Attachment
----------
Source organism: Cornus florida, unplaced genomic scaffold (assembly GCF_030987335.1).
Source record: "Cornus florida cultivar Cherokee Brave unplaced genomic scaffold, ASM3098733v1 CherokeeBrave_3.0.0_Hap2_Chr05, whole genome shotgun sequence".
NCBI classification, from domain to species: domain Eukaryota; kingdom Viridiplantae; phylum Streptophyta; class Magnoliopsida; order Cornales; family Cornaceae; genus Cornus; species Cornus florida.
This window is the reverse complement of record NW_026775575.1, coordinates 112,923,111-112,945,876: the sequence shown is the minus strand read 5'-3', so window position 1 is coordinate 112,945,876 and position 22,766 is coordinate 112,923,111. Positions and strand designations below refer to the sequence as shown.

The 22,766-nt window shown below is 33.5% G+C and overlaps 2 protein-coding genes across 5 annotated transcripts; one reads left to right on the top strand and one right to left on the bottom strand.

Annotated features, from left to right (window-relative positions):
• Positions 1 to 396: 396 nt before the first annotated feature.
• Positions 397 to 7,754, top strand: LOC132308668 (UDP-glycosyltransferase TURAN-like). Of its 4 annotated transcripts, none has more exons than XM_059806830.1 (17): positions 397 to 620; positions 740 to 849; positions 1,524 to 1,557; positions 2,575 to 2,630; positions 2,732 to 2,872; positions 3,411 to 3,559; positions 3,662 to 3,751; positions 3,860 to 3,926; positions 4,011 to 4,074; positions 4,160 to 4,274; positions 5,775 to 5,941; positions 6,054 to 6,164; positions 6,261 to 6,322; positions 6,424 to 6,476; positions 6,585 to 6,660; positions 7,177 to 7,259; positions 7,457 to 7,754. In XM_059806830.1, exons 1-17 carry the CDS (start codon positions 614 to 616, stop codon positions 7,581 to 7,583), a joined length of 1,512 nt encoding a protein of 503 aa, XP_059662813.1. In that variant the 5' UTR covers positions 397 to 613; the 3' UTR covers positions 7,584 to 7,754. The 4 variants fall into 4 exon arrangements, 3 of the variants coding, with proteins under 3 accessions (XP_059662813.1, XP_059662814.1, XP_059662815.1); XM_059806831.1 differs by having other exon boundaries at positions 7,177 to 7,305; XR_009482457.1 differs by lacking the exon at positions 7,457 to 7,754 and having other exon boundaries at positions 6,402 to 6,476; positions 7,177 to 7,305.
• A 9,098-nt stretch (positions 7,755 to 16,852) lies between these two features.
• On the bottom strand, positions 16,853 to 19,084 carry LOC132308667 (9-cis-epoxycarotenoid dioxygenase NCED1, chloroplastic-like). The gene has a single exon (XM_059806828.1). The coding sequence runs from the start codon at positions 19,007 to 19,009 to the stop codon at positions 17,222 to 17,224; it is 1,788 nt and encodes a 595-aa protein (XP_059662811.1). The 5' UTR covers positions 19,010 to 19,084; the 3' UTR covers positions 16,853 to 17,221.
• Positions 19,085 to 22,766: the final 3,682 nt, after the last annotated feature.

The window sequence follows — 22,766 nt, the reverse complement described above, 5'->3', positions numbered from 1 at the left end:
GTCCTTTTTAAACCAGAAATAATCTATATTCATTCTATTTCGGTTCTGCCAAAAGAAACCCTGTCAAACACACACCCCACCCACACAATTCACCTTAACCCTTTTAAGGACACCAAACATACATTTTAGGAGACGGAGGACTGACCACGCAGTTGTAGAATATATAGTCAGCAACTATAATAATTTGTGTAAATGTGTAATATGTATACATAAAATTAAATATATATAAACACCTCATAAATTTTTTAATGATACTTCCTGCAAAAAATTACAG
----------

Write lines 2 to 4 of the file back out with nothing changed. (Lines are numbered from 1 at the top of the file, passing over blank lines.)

Source record: "Cornus florida cultivar Cherokee Brave unplaced genomic scaffold, ASM3098733v1 CherokeeBrave_3.0.0_Hap2_Chr05, whole genome shotgun sequence".
NCBI classification, from domain to species: domain Eukaryota; kingdom Viridiplantae; phylum Streptophyta; class Magnoliopsida; order Cornales; family Cornaceae; genus Cornus; species Cornus florida.
This window is the reverse complement of record NW_026775575.1, coordinates 112,923,111-112,945,876: the sequence shown is the minus strand read 5'-3', so window position 1 is coordinate 112,945,876 and position 22,766 is coordinate 112,923,111. Positions and strand designations below refer to the sequence as shown.